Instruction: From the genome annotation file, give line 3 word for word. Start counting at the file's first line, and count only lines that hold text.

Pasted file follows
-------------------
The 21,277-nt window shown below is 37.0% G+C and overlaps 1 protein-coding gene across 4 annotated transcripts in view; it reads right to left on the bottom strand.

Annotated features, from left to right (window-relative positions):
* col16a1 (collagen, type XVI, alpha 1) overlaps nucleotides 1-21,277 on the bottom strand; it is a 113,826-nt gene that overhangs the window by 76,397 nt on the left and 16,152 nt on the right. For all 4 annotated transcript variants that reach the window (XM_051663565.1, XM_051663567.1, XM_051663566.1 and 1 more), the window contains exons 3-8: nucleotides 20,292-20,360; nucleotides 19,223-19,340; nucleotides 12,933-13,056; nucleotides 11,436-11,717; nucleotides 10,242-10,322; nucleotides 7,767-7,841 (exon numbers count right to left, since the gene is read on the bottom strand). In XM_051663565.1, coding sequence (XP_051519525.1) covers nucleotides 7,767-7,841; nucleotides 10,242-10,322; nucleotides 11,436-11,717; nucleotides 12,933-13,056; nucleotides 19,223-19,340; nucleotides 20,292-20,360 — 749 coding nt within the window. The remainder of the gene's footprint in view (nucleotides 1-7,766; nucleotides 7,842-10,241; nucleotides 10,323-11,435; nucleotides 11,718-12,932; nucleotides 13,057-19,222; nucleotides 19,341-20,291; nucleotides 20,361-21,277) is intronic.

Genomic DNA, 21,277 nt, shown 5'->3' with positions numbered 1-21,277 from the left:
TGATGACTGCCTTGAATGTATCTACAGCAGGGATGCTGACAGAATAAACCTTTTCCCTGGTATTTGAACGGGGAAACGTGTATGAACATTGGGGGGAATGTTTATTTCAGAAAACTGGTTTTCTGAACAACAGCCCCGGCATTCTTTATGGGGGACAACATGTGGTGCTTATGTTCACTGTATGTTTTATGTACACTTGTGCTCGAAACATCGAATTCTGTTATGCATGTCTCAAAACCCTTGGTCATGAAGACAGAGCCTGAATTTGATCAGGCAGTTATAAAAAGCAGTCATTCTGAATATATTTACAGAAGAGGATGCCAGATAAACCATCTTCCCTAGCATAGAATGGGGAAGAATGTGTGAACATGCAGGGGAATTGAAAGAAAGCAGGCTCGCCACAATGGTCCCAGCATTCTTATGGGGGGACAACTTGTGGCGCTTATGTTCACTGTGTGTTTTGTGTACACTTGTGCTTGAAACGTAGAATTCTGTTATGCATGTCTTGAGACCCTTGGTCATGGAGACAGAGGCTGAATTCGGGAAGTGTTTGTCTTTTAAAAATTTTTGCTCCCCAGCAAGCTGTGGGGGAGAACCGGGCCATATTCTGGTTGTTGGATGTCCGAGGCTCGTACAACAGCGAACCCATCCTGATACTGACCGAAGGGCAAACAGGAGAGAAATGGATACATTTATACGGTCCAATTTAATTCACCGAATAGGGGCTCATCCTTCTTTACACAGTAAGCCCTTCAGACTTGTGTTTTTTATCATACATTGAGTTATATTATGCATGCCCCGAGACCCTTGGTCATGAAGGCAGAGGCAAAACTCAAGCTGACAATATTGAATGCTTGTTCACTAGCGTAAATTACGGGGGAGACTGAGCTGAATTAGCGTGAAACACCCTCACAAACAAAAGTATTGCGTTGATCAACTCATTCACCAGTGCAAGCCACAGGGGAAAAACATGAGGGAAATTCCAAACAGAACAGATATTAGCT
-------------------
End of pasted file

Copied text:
* col16a1 (collagen, type XVI, alpha 1) overlaps nucleotides 1-21,277 on the bottom strand; it is a 113,826-nt gene that overhangs the window by 76,397 nt on the left and 16,152 nt on the right. For all 4 annotated transcript variants that reach the window (XM_051663565.1, XM_051663567.1, XM_051663566.1 and 1 more), the window contains exons 3-8: nucleotides 20,292-20,360; nucleotides 19,223-19,340; nucleotides 12,933-13,056; nucleotides 11,436-11,717; nucleotides 10,242-10,322; nucleotides 7,767-7,841 (exon numbers count right to left, since the gene is read on the bottom strand). In XM_051663565.1, coding sequence (XP_051519525.1) covers nucleotides 7,767-7,841; nucleotides 10,242-10,322; nucleotides 11,436-11,717; nucleotides 12,933-13,056; nucleotides 19,223-19,340; nucleotides 20,292-20,360 — 749 coding nt within the window. The remainder of the gene's footprint in view (nucleotides 1-7,766; nucleotides 7,842-10,241; nucleotides 10,323-11,435; nucleotides 11,718-12,932; nucleotides 13,057-19,222; nucleotides 19,341-20,291; nucleotides 20,361-21,277) is intronic.